Millennials were value-conscious, which was evidenced by a study by The NPD Group showing that the dollar store retail channel was attracting millennials. While the brick-and-mortar retail segment saw a 4 per cent decline in store visits during the second quarter of 2014, the dollar store sub-segment saw a 14 per cent increase during the same period. The study attributed the increase to the attraction of millennials to dollar stores for their low prices.8
Food was one category where millennials did not mind spending money. According to the Specialty Food Association, millennials were willing to spend more money than their parents on products such as high- end chocolates, olive oil, and cheese.9
A report by Morgan Stanley in early 2015 showed that the millennials had distinctive food consumption habits,10 including eating out more often. Of all millennials, 53 per cent ate out once a week compared with 43 per cent for the general population. Millennials were also more likely than their parents to patronize eateries that portrayed good social ethics, which explained the popularity among millennials of such socially progressive brands as Starbucks.
Millennials preferred the category of fast casual restaurants (FCR), such as the restaurant chain Chipotle Mexican Grill, which served casual-dining quality food at fast-food speeds. Millennials comprised 51 per cent of FCR customers. The Morgan Stanley report also noted that while millennials also frequented quick service restaurants (QSRs) such as McDonald’s, most were too embarrassed to talk about QSRs with their peers. The millennials’ metrics of healthy food also differed. For example, for millennials, it mattered more that food was “fresh, less processed and with fewer artificial ingredients”11 in contrast to their parents’ tendency to focus on calories. Millennials were prone to snacking throughout the day, which meant that portable food products appealed to them. It also meant that the food products had to satisfy their need for both health and indulgence.
Millennials were a generation that had grown up on technology, but technology was not the be-all and end-all. A survey of millennials by WD Partners, a Canadian grocery retail advisory (which considered millennials to be “grocery’s next generation”), showed that hi-tech ambience meant little for them in a
7 “Millennials Coming of Age,” Goldman Sachs, accessed November 16, 2015, www.goldmansachs.com/our- thinking/pages/millennials/index.html. 8 Ibid. 9 Keith Nunes, “Putting Millennials in Perspective,” Food Business News, July 10, 2014, accessed November 15, 2015, www.foodbusinessnews.net/Opinion/Keith%20Nunes/Putting%20millennials%20in%20perspective.aspx?cck=1. 10 Ashley Lutz, “55 Ways Millennials’ Dining Habits Are Different From Their Parents,’” Business Insider, March 25, 2015, accessed November 11, 2015, www.businessinsider.com/millennials-dining-habits-are-different-2015-3. 11 Ibid.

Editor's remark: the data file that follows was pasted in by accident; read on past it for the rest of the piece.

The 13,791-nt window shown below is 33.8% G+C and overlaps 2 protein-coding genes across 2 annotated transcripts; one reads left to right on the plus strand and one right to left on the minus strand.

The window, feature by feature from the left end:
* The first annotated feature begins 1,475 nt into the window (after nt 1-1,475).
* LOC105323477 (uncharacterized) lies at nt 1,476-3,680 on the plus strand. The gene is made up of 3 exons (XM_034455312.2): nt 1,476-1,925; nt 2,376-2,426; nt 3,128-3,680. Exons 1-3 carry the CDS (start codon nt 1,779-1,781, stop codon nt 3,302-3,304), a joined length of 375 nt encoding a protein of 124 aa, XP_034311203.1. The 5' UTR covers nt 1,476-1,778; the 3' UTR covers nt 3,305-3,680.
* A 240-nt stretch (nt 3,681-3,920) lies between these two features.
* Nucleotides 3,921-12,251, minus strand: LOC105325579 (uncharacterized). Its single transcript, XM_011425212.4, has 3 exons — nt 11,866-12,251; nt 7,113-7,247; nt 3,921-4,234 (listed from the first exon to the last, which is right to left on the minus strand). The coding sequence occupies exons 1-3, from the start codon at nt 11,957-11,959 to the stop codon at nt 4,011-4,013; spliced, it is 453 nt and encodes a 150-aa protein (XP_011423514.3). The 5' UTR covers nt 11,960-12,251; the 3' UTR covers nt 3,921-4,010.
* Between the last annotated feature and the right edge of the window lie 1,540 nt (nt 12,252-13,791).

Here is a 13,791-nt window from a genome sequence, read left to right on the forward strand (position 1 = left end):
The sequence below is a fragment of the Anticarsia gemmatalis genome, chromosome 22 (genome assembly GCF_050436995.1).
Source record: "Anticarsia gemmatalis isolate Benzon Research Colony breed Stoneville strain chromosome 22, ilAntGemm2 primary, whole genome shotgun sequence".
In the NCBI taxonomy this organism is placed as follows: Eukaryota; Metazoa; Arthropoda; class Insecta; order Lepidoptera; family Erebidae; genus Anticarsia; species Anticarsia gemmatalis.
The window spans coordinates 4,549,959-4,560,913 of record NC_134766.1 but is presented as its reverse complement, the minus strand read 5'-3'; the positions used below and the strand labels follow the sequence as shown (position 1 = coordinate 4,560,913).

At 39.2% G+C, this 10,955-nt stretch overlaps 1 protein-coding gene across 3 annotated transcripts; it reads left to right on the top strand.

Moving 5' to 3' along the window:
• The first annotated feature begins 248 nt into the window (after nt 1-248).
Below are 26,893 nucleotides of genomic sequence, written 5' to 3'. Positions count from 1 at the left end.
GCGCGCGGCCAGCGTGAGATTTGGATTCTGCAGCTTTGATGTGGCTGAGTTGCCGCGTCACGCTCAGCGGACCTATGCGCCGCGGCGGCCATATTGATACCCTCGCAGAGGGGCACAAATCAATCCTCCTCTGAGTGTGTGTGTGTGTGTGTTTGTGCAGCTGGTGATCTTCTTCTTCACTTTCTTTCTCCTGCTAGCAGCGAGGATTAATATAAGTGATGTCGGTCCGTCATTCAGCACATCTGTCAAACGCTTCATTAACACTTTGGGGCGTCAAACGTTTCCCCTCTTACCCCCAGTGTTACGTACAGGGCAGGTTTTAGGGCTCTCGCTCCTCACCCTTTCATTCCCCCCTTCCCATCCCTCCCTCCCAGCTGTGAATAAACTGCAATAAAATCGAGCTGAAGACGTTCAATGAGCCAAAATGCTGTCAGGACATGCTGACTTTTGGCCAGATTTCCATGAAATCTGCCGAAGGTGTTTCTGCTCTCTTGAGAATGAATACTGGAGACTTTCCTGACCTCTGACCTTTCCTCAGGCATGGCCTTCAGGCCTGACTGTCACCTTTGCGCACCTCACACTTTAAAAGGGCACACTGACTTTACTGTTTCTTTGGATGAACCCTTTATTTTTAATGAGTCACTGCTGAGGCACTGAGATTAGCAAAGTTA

Page 4 9B16A015
store. For millennials, technology meant getting real-time information about things that mattered. For example, while cruising a grocery store aisle displaying farm produce, millennials wanted real-time access to recipes and meal solutions based on the foods they saw in front of them. That was the experience they sought. They did not mind bypassing the convenience provided by a nearby store if, instead they could drive to a store, however far away, that offered the kind of experience they were seeking.12 They also wanted to connect with brands completely, to the extent that the in-store experience with a product was only the beginning. The experience would go beyond the purchase of the product.13
As consumers of social media, millennials were open to sharing personal information with retailers; however, they expected retailers, in turn, to customize their offerings. Millennials wanted to be individually catered to. For example, according to a survey conducted by Aimia, a Canadian company that analyzed marketing and loyalty programs, 53 per cent of millennials cited relevancy of rewards as a top reason for joining a loyalty program, compared with just 32 per cent of older consumers.14
In a 2012 study, The Boston Consulting Group classified millennials into six segments: Hip-ennial, Gadget Guru, Millennial Mom, Clean & Green Millennial, Anti-Millennial, and Old